Figure 7.13 and Figure 7.14 illustrate the design of the FUV- and NUV-MAMA, respectively. A photocathode material is deposited on the front surface. The FUV-MAMA has an opaque CsI photocathode deposited directly on the face of the curved microchannel plate (MCP); the NUV-MAMA has a semi-transparent Cs2Te photocathode deposited on the back side of the detector's entrance window.

Target photons strike the photocathode, liberating single photoelectrons that pass into the microchannel plate (MCP). There they are multiplied to a pulse of ~4 × 105 electrons. The pulse is recorded by an anode array behind the photocathode and detected by the MAMA electronics which process it, rejecting false pulses and determining the origin of the photon event on the detector.

The FUV-MAMA has a field electrode (repeller wire) which is used to repel electrons emitted away from the microchannel plate back into the channels. This provides an increase in quantum efficiency of the detector at the price of a small increase in the detector PSF halo. The repeller wire is normally on for FUV-MAMA observations (but see Section 7.4.4).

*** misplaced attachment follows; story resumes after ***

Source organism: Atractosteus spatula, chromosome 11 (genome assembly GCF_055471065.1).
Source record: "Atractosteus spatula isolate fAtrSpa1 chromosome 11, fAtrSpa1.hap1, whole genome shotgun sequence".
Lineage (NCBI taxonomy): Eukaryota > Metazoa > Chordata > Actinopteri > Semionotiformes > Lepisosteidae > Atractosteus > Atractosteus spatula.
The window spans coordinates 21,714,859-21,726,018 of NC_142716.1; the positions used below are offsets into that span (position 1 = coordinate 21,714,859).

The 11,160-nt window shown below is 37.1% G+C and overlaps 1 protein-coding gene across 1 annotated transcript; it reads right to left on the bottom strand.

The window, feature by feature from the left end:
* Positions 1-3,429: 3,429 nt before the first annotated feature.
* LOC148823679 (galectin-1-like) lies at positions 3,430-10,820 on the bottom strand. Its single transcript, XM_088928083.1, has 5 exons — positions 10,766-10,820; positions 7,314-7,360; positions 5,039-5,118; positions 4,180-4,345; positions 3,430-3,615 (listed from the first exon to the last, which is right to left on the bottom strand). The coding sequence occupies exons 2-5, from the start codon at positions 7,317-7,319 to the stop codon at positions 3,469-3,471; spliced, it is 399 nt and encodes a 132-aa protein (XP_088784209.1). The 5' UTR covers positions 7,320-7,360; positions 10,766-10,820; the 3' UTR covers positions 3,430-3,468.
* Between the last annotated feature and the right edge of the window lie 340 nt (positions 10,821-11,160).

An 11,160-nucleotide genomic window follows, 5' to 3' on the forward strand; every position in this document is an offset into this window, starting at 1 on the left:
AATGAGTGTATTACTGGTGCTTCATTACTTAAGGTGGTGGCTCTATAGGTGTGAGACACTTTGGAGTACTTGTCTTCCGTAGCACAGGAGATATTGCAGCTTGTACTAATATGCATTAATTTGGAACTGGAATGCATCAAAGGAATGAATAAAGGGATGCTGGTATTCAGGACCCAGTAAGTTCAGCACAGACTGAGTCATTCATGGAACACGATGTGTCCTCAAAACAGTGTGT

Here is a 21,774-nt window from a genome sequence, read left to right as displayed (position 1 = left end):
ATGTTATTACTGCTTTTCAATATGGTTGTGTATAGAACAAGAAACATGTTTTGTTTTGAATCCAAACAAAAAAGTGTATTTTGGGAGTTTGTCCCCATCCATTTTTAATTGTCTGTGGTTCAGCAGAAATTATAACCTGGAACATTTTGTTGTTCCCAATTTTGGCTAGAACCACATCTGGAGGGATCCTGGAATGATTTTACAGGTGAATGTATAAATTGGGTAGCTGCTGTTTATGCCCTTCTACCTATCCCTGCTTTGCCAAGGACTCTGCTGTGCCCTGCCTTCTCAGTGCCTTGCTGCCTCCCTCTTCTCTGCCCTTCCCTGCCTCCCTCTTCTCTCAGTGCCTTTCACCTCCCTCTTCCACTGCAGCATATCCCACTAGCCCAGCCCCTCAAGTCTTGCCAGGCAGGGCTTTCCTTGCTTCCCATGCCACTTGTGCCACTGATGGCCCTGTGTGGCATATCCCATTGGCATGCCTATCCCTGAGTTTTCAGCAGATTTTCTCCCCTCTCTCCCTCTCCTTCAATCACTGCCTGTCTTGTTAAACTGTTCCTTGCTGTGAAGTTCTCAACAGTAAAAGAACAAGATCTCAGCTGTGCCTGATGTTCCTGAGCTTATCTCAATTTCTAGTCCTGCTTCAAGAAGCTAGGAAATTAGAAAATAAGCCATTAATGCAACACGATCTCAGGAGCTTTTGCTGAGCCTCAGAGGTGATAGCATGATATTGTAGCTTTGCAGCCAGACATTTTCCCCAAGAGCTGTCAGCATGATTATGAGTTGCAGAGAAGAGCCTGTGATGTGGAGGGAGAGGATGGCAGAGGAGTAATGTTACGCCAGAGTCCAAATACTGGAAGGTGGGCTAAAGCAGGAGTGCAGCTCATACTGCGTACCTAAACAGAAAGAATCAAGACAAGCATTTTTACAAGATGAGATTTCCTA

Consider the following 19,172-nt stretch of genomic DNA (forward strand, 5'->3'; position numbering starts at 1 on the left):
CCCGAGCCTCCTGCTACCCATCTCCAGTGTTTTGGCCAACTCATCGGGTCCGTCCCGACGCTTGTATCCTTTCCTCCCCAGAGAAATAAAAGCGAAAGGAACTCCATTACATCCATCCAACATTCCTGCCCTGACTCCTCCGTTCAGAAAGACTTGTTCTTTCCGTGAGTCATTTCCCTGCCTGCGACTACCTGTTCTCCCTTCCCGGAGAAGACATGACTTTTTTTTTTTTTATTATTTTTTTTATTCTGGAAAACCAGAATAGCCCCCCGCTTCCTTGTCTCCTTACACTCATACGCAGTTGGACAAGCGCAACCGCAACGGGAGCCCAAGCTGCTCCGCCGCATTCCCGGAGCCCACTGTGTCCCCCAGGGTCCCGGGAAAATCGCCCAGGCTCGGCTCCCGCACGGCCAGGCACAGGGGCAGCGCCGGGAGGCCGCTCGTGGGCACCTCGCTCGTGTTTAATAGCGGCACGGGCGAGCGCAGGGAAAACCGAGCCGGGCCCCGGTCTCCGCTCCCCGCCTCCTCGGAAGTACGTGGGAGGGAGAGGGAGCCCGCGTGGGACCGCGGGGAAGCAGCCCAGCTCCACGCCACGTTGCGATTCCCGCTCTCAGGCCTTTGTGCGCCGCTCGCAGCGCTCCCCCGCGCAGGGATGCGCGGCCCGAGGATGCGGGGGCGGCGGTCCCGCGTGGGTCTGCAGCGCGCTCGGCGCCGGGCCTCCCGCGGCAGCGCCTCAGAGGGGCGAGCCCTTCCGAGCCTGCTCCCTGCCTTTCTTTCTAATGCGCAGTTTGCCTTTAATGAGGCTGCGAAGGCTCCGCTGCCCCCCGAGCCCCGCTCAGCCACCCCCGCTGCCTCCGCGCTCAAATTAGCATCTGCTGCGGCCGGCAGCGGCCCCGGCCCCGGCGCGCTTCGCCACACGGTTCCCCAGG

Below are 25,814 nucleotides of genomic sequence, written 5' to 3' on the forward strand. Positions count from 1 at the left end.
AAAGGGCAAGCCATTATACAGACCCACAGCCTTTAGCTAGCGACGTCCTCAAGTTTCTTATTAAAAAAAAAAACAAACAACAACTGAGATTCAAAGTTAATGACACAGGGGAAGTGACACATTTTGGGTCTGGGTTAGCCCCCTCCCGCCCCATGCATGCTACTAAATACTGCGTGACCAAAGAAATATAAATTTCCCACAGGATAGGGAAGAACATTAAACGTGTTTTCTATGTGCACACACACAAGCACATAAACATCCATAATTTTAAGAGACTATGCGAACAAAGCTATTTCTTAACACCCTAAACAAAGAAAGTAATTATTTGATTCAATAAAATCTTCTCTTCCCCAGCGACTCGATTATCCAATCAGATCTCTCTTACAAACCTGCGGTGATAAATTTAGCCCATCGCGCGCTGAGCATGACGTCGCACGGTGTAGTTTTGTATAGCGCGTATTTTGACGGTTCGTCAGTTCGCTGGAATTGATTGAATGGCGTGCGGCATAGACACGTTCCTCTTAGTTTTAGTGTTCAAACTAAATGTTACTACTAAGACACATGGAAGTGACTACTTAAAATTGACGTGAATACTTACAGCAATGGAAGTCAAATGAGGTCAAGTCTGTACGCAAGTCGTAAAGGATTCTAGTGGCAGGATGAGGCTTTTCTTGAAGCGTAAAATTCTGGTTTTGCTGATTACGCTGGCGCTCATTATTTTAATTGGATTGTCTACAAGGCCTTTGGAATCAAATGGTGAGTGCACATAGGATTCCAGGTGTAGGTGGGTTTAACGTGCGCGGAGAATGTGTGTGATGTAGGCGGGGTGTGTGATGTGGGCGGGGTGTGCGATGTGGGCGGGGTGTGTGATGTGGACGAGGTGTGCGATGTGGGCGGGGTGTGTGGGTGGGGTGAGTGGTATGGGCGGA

Figure 7.13: Design of the FUV-MAMA.

Figure 7.14: Design of the NUV-MAMA.

7.4.2 MAMA Spectral Response

The spectral responses of the unfiltered FUV- and NUV-MAMAs are illustrated in Figure 5.9. The peak photocathode response of the FUV-MAMA occurs at Lyman-α (1215.7 Å). Its spectral response is defined by the cutoff of the MgF2 window at 1150 Å at short wavelengths, and by the relatively steep decline of the CsI photocathode at long wavelengths. Out-of-band QE at longer wavelengths (>2000 Å) is <10–6 yielding excellent solar-blind performance. The NUV-MAMA spectral response has a relatively flat maximum (~10%) that encompasses 1800–2600 Å. The photocathode QE declines to ~4% at 3150 Å, while at longer wavelengths the out-of-band QE is ~10–4. (See also Section 5.3.3.)

7.4.3 MAMA Sensitivity